67 posts, read 166,077 times
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thanks everyone! I'm really interested in the city of Xining and other cities in western china. Does anyone have any experience in xining? is it nice? is it a good place for an expat? Are there other cities in western china which would be a lot more exciting for an expat? Also, my school offers grants of up to 4000 dollars for students to do internships in Asia, so ill be sure to take advantage of that.

Also the furthest east ive ever been is turkey so im not really sure what asian cities are like to be honest. Id like to work in one that has low drug/crime rates and also isnt disgustingly polluted. Ive heard Japan is better than China in this respect, but i find china to be so much more culturally interesting. Could anyone give me a brief synopsis of the differences in culture and lifestyle between major asian cities? (beijing, shanghai, tokyo, hongkong, Bangkok, xian, etc.)
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Old 04-24-2010, 02:26 PM
 
Location: Europe
69 posts, read 169,722 times
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Chinese cities are on the rise, economically and culturally and I think you could find something there. Shanghai, Beijing, Shenzhen, Guanghzou... are becoming world metropolises. China is progressing with the speed of light. Right now they're in the phase of learning and this is the time for foreign expats to take the opportunity and make a career there. I don't see what could you do in Japan, they're very advanced and have all the branches covered.
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Old 04-24-2010, 04:38 PM
 
Location: Europe, in the Land of the mean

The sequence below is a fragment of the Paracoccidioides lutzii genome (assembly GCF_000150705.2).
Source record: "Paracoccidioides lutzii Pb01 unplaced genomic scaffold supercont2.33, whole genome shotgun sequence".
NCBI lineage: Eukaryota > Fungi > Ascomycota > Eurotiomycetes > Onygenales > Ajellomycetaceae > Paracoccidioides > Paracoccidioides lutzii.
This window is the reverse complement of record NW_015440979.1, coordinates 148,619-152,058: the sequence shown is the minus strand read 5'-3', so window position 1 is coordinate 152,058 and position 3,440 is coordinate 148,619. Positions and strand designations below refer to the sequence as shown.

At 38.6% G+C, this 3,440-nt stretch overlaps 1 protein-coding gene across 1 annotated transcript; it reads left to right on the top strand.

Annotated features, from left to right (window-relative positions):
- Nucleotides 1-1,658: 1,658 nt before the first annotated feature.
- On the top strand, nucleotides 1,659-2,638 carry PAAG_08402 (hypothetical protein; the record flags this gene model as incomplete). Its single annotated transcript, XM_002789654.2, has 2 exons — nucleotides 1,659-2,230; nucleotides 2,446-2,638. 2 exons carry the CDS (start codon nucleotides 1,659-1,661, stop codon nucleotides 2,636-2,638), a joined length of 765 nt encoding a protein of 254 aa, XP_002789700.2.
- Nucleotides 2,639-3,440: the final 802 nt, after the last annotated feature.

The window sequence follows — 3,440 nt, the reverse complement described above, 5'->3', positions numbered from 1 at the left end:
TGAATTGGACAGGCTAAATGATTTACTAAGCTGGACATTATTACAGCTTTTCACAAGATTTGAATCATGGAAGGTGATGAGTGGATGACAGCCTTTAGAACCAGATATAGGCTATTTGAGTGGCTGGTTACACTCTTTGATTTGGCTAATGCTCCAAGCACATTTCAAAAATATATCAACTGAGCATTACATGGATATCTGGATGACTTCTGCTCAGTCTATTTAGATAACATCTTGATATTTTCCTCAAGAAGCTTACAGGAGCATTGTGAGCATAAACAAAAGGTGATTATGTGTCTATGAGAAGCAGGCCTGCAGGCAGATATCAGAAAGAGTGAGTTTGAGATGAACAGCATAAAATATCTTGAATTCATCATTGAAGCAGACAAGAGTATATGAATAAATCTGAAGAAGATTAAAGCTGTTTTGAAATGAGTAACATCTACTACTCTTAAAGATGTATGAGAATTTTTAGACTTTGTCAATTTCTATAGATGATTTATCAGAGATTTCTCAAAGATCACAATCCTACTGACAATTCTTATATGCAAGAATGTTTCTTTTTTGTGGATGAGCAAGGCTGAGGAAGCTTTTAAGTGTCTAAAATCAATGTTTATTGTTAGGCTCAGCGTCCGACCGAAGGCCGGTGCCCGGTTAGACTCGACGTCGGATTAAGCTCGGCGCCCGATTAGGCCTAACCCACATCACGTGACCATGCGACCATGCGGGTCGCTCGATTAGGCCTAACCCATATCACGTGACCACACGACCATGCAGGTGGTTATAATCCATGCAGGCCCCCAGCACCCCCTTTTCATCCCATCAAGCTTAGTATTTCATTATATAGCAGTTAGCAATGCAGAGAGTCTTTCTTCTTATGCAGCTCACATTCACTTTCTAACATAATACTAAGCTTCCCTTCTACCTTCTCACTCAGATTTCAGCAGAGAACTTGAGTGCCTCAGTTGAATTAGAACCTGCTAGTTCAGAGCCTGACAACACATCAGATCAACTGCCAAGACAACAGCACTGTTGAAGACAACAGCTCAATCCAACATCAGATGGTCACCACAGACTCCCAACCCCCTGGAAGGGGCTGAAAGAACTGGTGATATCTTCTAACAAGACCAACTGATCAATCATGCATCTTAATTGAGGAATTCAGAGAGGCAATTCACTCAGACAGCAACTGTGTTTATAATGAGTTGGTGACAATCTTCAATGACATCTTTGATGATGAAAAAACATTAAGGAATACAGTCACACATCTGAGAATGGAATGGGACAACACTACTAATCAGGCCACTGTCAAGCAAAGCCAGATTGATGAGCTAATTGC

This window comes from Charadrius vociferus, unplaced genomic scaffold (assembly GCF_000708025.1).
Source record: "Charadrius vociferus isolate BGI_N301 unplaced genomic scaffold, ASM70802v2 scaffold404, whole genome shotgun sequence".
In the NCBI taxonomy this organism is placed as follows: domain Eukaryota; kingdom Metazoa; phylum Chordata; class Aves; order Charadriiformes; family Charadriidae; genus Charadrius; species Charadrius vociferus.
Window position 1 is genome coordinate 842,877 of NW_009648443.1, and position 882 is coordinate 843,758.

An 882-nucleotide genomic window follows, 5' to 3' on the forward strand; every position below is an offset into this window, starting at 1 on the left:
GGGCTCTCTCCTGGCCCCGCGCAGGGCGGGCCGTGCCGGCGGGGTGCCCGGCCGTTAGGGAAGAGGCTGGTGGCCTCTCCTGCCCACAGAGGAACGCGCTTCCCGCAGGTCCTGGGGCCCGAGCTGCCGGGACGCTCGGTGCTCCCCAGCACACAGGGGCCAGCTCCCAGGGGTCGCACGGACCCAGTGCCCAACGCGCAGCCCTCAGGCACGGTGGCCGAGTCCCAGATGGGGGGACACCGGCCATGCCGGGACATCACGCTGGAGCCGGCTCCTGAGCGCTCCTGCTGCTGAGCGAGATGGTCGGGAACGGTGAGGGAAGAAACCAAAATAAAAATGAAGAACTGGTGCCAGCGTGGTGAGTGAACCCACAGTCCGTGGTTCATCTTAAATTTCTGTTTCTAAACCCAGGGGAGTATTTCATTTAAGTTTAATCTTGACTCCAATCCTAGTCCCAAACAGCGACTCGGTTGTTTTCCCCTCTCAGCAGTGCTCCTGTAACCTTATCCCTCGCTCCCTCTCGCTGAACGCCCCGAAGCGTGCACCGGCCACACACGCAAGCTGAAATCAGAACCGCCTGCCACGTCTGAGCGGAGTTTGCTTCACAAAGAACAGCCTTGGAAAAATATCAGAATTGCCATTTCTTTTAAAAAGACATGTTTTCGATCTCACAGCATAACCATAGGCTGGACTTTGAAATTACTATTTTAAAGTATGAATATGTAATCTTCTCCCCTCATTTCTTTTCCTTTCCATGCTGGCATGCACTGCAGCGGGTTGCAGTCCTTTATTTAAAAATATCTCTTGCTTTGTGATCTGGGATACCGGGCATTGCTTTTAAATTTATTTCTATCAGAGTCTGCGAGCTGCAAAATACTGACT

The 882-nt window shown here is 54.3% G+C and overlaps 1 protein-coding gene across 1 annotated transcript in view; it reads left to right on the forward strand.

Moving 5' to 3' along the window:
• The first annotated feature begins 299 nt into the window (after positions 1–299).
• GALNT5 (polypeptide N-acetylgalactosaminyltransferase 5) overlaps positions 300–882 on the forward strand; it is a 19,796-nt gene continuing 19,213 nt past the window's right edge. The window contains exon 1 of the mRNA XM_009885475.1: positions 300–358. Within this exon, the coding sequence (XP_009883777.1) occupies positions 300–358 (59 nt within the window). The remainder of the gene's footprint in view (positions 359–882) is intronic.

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Can you please elaborate on why you find China more interesting than Japan? Of course, the former has more variety- both geographically and linguistically. for example. Remember, there are many dialects in China
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Old 04-24-2010, 05:40 PM
 
67 posts, read 166,077 times
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its mostly for the diversity of china. It has more ethnic minorities and rural regions, whereas i think of Japan as being more uniform. i realize theres many dialects in china, and that is kind of something i worried about. But at the same time, im pretty sure theres more people who speak standard mandarin than who speak japanese, which would make it the more versatile language to learn even if not all of china speaks mandarin. i may be wrong about that, but thats just what ive heard
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Old 04-24-2010, 06:15 PM
 
Location: Europe, in the Land of the mean
950 posts, read 1,541,727 times
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Ok, it is as I thought. But quite a number of people would prefer to speak their dialect most of the time,even if they speak Mandarin fluently. It's kind of a Chinese thing. The Shanghainese dialect is similiar to Cantonese, I've been told.